What to consider when investing the lump sum from your police pension?

We are all guilty of spending time dreaming about retiring. This is particularly true when you have had a stressful day in the police service.

If you are actually approaching retirement from the police in the next few years there are so many things you will be thinking about. One of the most important financial considerations is how to make best use of the lump sum from your pension.

The Money Advice Service has put together a three-step plan to help with investing a lump sum which is great for a detailed approach to planning how to invest. Here we have put together a simpler list of the top seven things to help you start thinking about how best to make your lump sum work for you and your family in the long run:

1. Pay-off debts

Consider paying off high interest debt. You may not want to pay off all your debts with your lump sum but it could pay to deal with any high interest debts. Currently the interest rates on credit cards are likely to be significantly higher than anything you could earn in a savings account or by investing the money. So it could end up saving you money in the long run.

2. Pay-off your mortgage

It may be tempting to pay off your mortgage but if the interest on your mortgage is very low, you might be better off investing the money for capital growth instead. It is very important to check the terms of your mortgage before you make a large overpayment. Many providers will charge you for early repayments before the term of your fixed rate is up.

3. Rainy day fund

Make sure your rainy day fund is topped up. As a general rule of thumb aim to have the equivalent of three months income or three months household expenses. In retirement it is still important to make sure you can get easy access to emergency funds in case you have unexpected costs that you haven’t budgeted for. The exact amount you need depends on your financial needs and responsibilities.

4. Investing for children

If you are thinking about putting aside some money for a young person a Lump Sum Junior ISA could be a good option. Anyone, including grandparents, uncles, aunts, Godparents or family friends can pay into a Lump Sum Junior ISA for a child as long as they have the parent(s) or guardian(s) consent. Junior ISAs are a good choice if you would like to help fund university fees, contribution to a house deposit or even pay for a wedding as they allow access after the age of 18.

5. Invest in property

If your lump sum is large enough, then a buy-to-let can be a good investment. If you can get enough rent to cover your expenses you are effectively getting someone else to buy the property for you. There are some low cost buy-to-let mortgages but recent measures introduced by the Government mean for some investors, buy-to-let will no longer deliver the returns it once did. Rental yields can look enticing, but are often unrealistic once you have factored in stamp duty and maintenance costs. If you are considering this option do make sure you have done your research and calculated all your costs.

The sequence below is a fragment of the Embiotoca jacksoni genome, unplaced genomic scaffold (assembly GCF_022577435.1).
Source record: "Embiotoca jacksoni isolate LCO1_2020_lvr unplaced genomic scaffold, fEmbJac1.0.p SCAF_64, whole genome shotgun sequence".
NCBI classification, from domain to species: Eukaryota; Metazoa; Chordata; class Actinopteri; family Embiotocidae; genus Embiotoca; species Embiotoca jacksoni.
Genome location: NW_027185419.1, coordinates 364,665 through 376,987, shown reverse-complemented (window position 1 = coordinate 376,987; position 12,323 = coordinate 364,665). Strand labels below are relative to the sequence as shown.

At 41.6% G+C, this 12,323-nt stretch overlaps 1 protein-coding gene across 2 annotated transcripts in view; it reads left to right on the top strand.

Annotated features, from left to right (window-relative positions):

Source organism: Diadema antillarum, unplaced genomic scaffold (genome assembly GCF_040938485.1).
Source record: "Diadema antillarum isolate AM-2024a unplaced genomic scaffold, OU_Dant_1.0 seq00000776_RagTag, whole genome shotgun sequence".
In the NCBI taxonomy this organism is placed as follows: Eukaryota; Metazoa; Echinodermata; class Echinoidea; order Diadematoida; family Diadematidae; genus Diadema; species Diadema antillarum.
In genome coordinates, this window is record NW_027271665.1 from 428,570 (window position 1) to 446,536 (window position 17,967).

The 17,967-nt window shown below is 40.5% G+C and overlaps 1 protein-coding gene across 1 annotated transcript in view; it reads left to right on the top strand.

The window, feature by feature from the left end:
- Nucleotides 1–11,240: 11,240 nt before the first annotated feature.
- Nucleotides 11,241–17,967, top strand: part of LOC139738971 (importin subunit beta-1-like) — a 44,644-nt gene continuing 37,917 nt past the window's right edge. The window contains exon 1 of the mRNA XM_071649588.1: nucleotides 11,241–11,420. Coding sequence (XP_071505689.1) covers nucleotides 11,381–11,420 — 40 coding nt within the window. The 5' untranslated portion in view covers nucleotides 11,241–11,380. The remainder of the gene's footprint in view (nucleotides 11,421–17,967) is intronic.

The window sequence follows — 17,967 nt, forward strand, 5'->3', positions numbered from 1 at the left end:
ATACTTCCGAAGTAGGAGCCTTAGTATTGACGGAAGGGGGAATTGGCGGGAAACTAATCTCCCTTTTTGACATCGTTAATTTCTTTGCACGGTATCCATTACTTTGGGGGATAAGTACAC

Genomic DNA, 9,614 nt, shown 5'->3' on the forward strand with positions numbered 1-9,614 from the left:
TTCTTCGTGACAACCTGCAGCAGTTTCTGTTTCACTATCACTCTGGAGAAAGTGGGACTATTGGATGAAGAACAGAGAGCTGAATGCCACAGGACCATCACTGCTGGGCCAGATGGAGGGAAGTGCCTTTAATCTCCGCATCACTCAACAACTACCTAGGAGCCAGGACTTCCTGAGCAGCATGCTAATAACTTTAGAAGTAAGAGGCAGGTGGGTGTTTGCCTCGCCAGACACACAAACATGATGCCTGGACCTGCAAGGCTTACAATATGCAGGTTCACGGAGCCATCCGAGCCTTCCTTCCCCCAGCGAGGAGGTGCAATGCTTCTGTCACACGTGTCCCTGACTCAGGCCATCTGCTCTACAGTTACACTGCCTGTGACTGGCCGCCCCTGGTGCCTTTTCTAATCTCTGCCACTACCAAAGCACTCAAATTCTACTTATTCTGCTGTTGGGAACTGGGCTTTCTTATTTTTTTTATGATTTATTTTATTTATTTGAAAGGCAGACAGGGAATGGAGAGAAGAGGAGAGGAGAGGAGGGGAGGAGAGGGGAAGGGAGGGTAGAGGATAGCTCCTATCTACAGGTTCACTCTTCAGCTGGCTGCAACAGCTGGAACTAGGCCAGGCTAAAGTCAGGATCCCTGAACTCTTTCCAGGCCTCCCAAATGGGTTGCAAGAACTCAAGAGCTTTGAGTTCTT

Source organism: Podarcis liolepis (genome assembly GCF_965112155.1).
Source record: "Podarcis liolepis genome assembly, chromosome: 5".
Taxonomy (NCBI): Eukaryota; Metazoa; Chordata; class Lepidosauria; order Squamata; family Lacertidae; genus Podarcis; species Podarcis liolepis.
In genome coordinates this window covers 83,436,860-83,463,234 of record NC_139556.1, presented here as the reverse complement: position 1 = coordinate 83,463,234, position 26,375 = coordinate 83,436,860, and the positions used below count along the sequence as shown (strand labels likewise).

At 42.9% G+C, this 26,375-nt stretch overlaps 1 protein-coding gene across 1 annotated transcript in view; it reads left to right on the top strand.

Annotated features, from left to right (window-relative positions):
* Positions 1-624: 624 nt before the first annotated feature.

6. Treat yourself

You don’t want to fritter all your lump sum away and have nothing to show at the end but you may want to earmark some for a new car, a dream holiday or house renovation. After all you have probably spent over 25 years in the police service and now deserve that well earned treat. The key is to plan this spend carefully, ensuring you don't overspend.

7. Use your tax-efficient ISA allowance

Do not leave your lump sum in a bank account earning very little interest for too long. Consider using your tax-free ISA allowance. Invest at the beginning of the tax year (6 April) to get the maximum benefit. You can add to your ISA each year, using your new ISA allowance. The Metfriendly Lump Sum ISA is designed for the serious saver looking to invest for the medium to long term. It is a Stocks and Shares ISA.

Conclusion

Financial planning starts with knowing where you stand with your money. Before you commit yourself to spending, investing or giving gifts it makes sense to take some time to consider your financial situation and your options. Come along to one of our free Pre-retirement Seminars for more help and tips.

Or If you've already retired and would like to talk to us about investing your money for your or your family's futures, book a one-to-one with one of our field team.

Register for a free Pre-Retirement Seminar

Topics: Pensions & Retirement

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